So when we returned, I was all excited about playing around with the photos after the fact and posting stunning photos. Unfortunately, my poor 4-year old MacBookPro has single-digit GBs of memory free (as in, 2 or 3 GB), so I can't download my photos onto my computer. Boo. Hopefully I'll get an external hard drive in the next week and treat you all to magnificent works of art pictures that don't suck. In the meanwhile, I downloaded and am posting just one or two representative pictures from each outing as proof samples.

In other news, my German continues to be spotty (some encounters leave me triumphant, one has left me in tears of frustration), I think that I finally have what the Swiss consider a complete job application package (I'll find out this week if a picture of my PhD diploma counts as a "copy of my certification"), and I took on the position of managing editor for the bimonthly publication of the AWCZ - October, bring it on!

Bavaria, the statue:

Unfortunately this picture gives no sense of her size, but as per Wikipedia, she is 18 and a half meters tall (I originally typed it as '18.52,' but the period doesn't show up well, and I didn't want anyone to think she was near 2 km tall). 

Rainy view of Salzburg:

View of the river Salzach. The large building in the foreground is the Salzburg cathedral.

The (unbelievably enormous) Duomo in Milan:

Nice cathedral. BIG.

View from the Duomo roof back over the Piazza Duomo. An entrance to famous shopping area Galeria Vittorio can be seen to the right. Sorry for the crane ruining the shot. Zurich has the same problem ("Oh, look, what a beautiful cityscape - crap, never mind.")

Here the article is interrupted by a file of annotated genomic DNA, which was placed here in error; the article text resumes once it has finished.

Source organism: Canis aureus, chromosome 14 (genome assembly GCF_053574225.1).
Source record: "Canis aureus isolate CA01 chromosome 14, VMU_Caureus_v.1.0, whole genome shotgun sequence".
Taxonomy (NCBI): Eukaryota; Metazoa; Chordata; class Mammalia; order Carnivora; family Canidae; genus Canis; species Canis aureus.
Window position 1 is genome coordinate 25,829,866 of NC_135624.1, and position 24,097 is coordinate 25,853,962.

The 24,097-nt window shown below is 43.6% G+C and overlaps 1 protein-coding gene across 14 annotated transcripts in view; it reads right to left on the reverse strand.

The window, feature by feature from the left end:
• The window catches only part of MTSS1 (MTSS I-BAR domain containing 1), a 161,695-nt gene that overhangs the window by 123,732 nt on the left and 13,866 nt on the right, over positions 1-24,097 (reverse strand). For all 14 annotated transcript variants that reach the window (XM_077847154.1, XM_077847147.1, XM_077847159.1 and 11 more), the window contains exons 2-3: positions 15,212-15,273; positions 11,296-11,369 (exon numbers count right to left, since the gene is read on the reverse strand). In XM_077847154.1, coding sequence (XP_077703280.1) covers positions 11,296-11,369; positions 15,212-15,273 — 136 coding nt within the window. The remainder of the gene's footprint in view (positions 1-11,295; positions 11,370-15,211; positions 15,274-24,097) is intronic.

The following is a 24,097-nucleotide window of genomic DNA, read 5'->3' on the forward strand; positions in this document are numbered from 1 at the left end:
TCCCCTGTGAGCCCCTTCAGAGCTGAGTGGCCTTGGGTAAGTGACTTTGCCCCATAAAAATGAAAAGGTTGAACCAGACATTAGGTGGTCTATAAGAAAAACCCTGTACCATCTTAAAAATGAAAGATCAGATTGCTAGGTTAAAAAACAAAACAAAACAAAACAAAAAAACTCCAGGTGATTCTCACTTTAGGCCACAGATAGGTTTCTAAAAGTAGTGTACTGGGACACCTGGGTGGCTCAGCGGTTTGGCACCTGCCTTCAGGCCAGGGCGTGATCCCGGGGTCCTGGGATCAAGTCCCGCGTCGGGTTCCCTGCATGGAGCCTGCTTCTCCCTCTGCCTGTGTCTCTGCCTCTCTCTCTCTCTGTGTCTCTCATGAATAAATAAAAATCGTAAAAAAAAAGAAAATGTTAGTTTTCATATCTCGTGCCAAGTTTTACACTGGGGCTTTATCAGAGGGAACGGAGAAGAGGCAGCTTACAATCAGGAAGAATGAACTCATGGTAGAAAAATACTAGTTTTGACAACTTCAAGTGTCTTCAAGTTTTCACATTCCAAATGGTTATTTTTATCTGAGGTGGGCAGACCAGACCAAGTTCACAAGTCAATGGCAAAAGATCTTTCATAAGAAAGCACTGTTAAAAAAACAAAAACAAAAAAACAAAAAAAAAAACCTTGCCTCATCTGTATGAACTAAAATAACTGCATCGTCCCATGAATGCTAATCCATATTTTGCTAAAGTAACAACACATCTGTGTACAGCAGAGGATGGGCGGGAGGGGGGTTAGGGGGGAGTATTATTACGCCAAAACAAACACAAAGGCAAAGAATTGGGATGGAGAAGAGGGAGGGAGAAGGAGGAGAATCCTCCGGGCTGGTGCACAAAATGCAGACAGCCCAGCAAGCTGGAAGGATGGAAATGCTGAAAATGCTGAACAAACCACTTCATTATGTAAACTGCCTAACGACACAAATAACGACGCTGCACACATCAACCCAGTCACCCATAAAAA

Zurich zoo:

Three tapirs and a capybara walk into a bar...

It's a llama! Or an alpaca. But definitely not a vikunya or a guanaco (yes, the zoo had all four). My Peruvian husband had only a 50% success rate in identifying the various types, so I don't feel bad.

Lake Zurich and mountains:

Yep, that's snow. I plan to try another outing on a clearer day (who wants to come visit and go with me?).

Wednesday, September 11, 2013


B and I leave tomorrow morning for a week's vacation, and I have many errands and cleaning to do. So, of course, I prioritized a blog post.

Things have been pretty quiet here the past few weeks. The weather is turning cooler and the air has picked up a crispness that I cannot get enough of. The berries are slowly starting to disappear from the supermarket shelves, sadly, but are being replaced with dozens of apples and various gourds. Fall has definitely arrived.

This past weekend, Zurich held one of its major local festivals (the other, Sechseläuten, is held in April) called Knabenschiessen. I had never heard of the festival, and for a beginner's guide, this Newly Swissed article briefly gives its history. Literally translated, it means 'boys' shooting' - an ambiguous term at best (are the boys doing the shooting or being shot themselves? Luckily, it's the former). Apparently, the Zurich canton started the festival back in the 1890s as a way to get boys interested in their upcoming mandatory military service (a service requirement that is still in effect today). In order to participate, boys must be between 13 and 17 and live or otherwise be affiliated with the canton of Zurich (either through parents or school). In 1991, the competition opened to girls of the same age. It's a sharpshooting contest, and the children are scored out of a maximum of 35 points.

The festival starts on Saturday, and students in the Zurich canton are given a half day of school on Monday, the final day of the festival. The main street taken over by carnival rides and vendor tents is the street where B works, so I headed up there on Monday afternoon to take a gander.